But how does this description of guilt as boundary situation affect the understanding of metaphysical guilt? If I assume that Jaspers is consistent as a philosopher and if I assume that what he says about guilt in general applies to the classification of guilt in the Question of German guilt, then metaphysical guilt, too, is a boundary situation. Yet, while what we know of guilt as a boundary situation does tell us that guilt is part of our existence, it does not provide a response to the assertion made in the Question of German guilt that metaphysical guilt arises because we solidarise with the other human being in their suffering; nor does Jaspers clarify how it happens that one may remain guiltless in the face of having caused or having not prevented horrible events occurring to others.

The explanation of the former is provided below through the introduction of Honneth's concept of recognition. The clarification of the latter, on the other hand, lies in the lack of attention given to the option of completely extricating oneself from the seeming inevitability of guilt, i.e. to denial. In the case of defence against the boundary situation of metaphysical guilt, this denial takes the form of dehumanisation of the subjects of the committed atrocities, i.e., the treatment of a certain group of human beings as per definitionem inferior and thus less human or even non-human and thus not deserving of the treatment reserved for superior human beings, a position motivated for further in this paper.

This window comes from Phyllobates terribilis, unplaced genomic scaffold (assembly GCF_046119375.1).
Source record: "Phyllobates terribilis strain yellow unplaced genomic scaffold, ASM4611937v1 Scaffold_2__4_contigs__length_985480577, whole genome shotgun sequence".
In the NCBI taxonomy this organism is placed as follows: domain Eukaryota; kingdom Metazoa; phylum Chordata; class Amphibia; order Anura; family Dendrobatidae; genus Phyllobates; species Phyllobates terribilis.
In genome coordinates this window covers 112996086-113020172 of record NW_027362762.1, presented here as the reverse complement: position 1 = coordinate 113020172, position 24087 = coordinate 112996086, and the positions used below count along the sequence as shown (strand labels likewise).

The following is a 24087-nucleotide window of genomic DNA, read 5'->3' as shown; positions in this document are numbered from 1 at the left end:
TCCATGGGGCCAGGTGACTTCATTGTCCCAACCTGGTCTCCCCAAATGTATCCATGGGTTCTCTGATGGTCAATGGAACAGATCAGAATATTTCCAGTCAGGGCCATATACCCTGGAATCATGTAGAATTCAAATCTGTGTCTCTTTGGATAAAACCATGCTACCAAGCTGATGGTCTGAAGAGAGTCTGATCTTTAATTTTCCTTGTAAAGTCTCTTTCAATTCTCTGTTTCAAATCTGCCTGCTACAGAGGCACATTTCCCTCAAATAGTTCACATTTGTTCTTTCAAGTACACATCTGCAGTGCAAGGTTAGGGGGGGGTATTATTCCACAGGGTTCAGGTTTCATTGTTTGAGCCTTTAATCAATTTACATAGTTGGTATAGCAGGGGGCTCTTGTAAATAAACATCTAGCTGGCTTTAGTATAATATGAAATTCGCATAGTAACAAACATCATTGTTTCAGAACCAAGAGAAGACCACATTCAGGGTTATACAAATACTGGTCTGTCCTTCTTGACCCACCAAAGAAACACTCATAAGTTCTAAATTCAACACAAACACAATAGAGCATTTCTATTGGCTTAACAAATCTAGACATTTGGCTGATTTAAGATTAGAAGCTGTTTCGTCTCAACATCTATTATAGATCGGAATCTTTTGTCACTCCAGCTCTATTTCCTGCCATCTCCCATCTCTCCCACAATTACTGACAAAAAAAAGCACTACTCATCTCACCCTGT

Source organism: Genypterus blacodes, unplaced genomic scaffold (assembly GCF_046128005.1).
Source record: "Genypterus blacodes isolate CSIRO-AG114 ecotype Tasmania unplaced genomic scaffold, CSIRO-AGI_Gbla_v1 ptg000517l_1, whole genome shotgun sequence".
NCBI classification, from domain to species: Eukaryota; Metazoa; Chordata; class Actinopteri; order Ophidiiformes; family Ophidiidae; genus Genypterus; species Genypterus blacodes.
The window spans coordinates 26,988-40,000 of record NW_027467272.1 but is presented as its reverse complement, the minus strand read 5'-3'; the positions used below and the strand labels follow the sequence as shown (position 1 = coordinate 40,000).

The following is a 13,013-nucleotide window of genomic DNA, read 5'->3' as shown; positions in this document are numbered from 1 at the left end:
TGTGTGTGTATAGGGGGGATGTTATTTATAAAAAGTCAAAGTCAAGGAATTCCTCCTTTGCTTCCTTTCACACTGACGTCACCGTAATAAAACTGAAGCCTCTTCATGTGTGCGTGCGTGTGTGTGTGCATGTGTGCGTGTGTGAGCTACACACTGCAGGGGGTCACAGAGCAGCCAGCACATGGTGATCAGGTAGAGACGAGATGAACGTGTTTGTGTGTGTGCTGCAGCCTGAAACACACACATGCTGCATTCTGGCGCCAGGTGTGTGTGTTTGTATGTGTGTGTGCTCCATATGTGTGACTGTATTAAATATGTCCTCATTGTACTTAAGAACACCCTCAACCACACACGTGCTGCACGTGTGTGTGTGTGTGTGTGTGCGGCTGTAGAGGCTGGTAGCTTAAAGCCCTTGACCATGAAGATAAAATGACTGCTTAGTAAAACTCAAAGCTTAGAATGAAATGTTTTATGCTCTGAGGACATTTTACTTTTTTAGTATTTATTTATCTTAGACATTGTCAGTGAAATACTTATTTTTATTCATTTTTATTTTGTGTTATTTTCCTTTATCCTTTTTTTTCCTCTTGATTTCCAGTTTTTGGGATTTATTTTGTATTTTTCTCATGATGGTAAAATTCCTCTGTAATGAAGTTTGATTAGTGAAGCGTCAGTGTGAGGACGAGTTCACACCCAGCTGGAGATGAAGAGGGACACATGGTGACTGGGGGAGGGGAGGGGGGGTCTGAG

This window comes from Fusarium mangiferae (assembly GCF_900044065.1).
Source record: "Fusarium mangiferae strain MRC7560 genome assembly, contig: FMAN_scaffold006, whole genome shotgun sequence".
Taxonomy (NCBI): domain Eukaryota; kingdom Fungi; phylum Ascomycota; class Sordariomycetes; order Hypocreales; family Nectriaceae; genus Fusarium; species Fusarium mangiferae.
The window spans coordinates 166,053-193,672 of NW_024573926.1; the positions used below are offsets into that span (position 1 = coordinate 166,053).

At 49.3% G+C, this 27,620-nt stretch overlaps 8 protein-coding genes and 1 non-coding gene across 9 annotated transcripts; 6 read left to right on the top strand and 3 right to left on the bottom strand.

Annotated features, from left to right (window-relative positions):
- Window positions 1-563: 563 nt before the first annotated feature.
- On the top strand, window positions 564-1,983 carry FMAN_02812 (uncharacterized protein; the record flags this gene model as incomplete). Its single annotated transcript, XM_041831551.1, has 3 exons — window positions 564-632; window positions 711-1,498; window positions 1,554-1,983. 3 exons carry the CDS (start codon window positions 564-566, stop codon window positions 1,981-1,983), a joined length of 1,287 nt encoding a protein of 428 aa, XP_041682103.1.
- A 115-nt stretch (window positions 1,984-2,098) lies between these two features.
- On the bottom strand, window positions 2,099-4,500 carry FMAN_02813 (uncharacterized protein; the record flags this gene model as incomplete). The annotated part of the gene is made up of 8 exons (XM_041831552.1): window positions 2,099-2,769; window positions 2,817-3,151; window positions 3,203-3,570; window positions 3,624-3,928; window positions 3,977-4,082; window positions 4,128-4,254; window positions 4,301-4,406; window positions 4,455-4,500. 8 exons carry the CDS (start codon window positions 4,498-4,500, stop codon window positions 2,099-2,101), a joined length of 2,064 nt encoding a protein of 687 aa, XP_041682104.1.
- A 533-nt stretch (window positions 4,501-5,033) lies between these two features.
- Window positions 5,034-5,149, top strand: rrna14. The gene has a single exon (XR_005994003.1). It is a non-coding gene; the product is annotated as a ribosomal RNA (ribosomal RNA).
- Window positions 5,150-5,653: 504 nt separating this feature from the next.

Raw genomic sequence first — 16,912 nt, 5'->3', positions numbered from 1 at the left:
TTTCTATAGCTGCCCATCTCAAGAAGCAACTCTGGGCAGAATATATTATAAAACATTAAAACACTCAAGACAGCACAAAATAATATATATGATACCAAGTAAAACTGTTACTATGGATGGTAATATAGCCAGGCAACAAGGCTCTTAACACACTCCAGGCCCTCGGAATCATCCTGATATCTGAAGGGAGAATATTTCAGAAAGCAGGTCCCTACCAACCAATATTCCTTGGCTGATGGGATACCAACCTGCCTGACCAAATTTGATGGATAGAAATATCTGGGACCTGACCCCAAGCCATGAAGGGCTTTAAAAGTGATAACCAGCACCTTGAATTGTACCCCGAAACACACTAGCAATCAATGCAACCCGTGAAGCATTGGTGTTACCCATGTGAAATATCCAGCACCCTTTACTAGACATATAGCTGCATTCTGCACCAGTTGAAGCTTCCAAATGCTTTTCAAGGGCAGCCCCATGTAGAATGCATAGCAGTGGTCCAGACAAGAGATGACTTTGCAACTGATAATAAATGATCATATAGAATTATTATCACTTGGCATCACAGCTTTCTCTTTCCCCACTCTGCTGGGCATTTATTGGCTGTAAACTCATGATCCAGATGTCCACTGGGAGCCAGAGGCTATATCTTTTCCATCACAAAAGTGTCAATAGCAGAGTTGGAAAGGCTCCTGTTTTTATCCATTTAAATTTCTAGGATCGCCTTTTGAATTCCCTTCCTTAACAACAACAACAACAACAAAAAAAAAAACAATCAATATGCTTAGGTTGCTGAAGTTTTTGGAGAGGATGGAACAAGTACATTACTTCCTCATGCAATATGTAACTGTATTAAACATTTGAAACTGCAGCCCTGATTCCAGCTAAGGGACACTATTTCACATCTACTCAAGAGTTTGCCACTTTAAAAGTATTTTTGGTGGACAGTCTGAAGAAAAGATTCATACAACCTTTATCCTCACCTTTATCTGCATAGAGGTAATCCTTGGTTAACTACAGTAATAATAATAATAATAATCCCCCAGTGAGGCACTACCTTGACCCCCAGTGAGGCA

Honneth, recognition, and misrecognition


My application of Honneth's concept of recognition serves the purpose of complementing Jaspers's interpretation of guilt by providing the necessary account of the social nature of Man and, consequently, the capacity for inter-human solidarity. This follows from the understanding of self as a "socially instituted and temporally mediated reflexive process" with the subject "'turning back' upon themselves (...) to view themselves from 'outside' or, rather, as another would view them" (Crossley 1996: 55), as well as the view that "[s]ociety is conceived of not as 'social fact', but as an aggregate of socialised individuals" (Deranty 2005: 170).

From such a view on an individual and society, it follows that recognition is that which a person strives for in order to assert their humanity. Honneth (1995: 92ff) focuses on three modes of recognition, i.e. love, rights, and solidarity, which are related to social settings (Honneth 1995: 122) responsible, in turn, for self-relations. The relationships can be very briefly summarised as follows: Love is the source of emotional support which gives rise to self-confidence. Rights result from receiving cognitive respect, i.e. recognition of one's intellectual capacity, and thus allow for self-respect. Finally, from the inter-human solidarity arises esteem granted to the other which, in turn, allows for self-respect to form.